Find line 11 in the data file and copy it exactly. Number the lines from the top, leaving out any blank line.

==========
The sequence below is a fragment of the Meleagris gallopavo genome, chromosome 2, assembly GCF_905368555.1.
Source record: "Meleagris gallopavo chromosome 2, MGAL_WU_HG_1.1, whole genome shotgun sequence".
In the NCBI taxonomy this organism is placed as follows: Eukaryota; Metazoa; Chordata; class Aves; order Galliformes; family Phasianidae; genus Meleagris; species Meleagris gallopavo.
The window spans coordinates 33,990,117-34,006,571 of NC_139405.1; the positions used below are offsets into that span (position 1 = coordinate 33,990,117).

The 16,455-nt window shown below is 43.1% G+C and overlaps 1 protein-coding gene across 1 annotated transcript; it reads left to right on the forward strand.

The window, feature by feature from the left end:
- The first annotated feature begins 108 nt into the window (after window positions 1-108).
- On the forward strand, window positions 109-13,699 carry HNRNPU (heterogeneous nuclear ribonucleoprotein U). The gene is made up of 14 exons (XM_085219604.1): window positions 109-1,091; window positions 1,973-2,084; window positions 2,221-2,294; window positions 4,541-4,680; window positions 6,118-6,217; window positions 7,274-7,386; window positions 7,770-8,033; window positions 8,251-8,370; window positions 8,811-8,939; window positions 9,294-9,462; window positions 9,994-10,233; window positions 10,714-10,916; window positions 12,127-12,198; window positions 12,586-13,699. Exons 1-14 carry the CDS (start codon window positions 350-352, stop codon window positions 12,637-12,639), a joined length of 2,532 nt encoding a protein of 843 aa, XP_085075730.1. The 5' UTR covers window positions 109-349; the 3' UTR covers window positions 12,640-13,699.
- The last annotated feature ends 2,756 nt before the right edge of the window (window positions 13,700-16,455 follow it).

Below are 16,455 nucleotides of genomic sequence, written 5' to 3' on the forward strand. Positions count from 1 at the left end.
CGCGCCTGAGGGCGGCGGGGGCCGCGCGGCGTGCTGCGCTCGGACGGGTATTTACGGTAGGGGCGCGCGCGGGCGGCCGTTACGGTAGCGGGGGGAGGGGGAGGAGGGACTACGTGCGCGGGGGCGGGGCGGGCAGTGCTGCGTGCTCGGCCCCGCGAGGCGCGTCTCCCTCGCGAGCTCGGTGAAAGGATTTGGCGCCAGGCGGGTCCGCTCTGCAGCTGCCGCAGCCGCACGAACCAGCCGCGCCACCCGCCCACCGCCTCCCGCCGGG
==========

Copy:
CGCGCCTGAGGGCGGCGGGGGCCGCGCGGCGTGCTGCGCTCGGACGGGTATTTACGGTAGGGGCGCGCGCGGGCGGCCGTTACGGTAGCGGGGGGAGGGGGAGGAGGGACTACGTGCGCGGGGGCGGGGCGGGCAGTGCTGCGTGCTCGGCCCCGCGAGGCGCGTCTCCCTCGCGAGCTCGGTGAAAGGATTTGGCGCCAGGCGGGTCCGCTCTGCAGCTGCCGCAGCCGCACGAACCAGCCGCGCCACCCGCCCACCGCCTCCCGCCGGG